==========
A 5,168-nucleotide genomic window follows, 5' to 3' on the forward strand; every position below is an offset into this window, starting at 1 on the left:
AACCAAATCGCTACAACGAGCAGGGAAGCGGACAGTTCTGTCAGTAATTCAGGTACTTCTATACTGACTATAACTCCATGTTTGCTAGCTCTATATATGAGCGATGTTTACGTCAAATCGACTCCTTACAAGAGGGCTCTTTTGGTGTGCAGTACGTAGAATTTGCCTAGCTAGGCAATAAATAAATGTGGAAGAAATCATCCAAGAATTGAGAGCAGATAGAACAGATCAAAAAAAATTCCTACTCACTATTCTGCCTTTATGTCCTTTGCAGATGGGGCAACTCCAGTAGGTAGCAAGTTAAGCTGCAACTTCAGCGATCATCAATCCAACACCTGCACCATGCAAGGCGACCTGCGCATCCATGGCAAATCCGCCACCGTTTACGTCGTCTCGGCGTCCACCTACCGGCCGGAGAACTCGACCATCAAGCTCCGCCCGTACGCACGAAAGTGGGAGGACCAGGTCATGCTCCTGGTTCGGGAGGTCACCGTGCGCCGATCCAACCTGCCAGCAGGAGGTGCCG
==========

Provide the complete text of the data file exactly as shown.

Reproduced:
A 5,168-nucleotide genomic window follows, 5' to 3' on the forward strand; every position below is an offset into this window, starting at 1 on the left:
AACCAAATCGCTACAACGAGCAGGGAAGCGGACAGTTCTGTCAGTAATTCAGGTACTTCTATACTGACTATAACTCCATGTTTGCTAGCTCTATATATGAGCGATGTTTACGTCAAATCGACTCCTTACAAGAGGGCTCTTTTGGTGTGCAGTACGTAGAATTTGCCTAGCTAGGCAATAAATAAATGTGGAAGAAATCATCCAAGAATTGAGAGCAGATAGAACAGATCAAAAAAAATTCCTACTCACTATTCTGCCTTTATGTCCTTTGCAGATGGGGCAACTCCAGTAGGTAGCAAGTTAAGCTGCAACTTCAGCGATCATCAATCCAACACCTGCACCATGCAAGGCGACCTGCGCATCCATGGCAAATCCGCCACCGTTTACGTCGTCTCGGCGTCCACCTACCGGCCGGAGAACTCGACCATCAAGCTCCGCCCGTACGCACGAAAGTGGGAGGACCAGGTCATGCTCCTGGTTCGGGAGGTCACCGTGCGCCGATCCAACCTGCCAGCAGGAGGTGCCG